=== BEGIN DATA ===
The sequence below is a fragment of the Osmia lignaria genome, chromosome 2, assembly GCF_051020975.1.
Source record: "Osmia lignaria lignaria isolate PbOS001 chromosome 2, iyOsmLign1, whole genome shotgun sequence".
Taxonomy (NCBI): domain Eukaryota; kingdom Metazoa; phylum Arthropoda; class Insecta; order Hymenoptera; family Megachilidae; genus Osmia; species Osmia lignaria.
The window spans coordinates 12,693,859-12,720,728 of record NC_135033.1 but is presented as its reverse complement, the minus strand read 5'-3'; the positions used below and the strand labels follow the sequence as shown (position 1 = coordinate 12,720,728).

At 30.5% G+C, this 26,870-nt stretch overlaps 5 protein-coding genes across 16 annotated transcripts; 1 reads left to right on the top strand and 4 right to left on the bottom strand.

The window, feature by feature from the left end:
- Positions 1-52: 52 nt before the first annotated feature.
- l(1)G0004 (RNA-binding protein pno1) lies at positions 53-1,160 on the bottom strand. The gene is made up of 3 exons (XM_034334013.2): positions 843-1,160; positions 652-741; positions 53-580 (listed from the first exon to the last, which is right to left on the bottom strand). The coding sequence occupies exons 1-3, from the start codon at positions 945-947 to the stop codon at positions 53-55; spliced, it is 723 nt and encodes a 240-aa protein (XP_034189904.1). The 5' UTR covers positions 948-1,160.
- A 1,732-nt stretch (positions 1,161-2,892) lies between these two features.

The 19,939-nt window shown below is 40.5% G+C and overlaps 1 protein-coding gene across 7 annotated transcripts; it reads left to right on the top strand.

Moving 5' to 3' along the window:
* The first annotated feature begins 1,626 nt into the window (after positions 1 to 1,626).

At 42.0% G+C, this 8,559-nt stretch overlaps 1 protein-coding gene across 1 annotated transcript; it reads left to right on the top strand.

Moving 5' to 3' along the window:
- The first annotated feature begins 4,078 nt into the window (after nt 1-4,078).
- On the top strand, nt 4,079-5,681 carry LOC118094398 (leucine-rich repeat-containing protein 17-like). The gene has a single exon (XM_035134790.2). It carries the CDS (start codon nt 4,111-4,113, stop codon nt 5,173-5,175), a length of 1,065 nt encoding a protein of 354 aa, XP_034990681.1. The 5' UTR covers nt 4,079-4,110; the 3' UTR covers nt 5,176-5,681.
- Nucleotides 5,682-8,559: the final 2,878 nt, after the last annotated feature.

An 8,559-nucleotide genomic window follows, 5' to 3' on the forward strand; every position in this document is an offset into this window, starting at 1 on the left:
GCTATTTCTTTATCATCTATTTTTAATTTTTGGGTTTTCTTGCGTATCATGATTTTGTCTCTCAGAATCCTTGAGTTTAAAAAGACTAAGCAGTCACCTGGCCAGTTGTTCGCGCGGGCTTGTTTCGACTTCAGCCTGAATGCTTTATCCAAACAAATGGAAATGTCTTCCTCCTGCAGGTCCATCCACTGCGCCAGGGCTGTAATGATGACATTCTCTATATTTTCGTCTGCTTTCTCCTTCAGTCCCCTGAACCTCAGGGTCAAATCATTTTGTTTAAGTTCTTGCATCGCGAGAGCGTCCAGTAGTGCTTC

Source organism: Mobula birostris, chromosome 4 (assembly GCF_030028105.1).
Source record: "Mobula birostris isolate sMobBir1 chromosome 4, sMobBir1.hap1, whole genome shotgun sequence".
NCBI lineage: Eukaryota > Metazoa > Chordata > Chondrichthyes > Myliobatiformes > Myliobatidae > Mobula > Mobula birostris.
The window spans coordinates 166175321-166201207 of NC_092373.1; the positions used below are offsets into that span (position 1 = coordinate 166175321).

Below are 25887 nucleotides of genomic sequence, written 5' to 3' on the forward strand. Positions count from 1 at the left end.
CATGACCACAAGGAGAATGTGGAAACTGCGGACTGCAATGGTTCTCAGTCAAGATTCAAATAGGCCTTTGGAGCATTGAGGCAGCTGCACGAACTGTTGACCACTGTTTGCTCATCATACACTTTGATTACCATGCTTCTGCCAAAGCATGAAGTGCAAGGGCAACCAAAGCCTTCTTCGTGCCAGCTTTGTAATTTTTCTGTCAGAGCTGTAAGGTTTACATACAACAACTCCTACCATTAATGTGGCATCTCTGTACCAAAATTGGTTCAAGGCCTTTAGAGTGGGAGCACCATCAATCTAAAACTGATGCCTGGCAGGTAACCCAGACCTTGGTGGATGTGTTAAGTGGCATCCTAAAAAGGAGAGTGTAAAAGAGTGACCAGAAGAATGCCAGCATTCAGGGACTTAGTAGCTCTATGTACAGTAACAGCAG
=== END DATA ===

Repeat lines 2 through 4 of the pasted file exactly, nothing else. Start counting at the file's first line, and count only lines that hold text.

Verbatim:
Source record: "Osmia lignaria lignaria isolate PbOS001 chromosome 2, iyOsmLign1, whole genome shotgun sequence".
Taxonomy (NCBI): domain Eukaryota; kingdom Metazoa; phylum Arthropoda; class Insecta; order Hymenoptera; family Megachilidae; genus Osmia; species Osmia lignaria.
The window spans coordinates 12,693,859-12,720,728 of record NC_135033.1 but is presented as its reverse complement, the minus strand read 5'-3'; the positions used below and the strand labels follow the sequence as shown (position 1 = coordinate 12,720,728).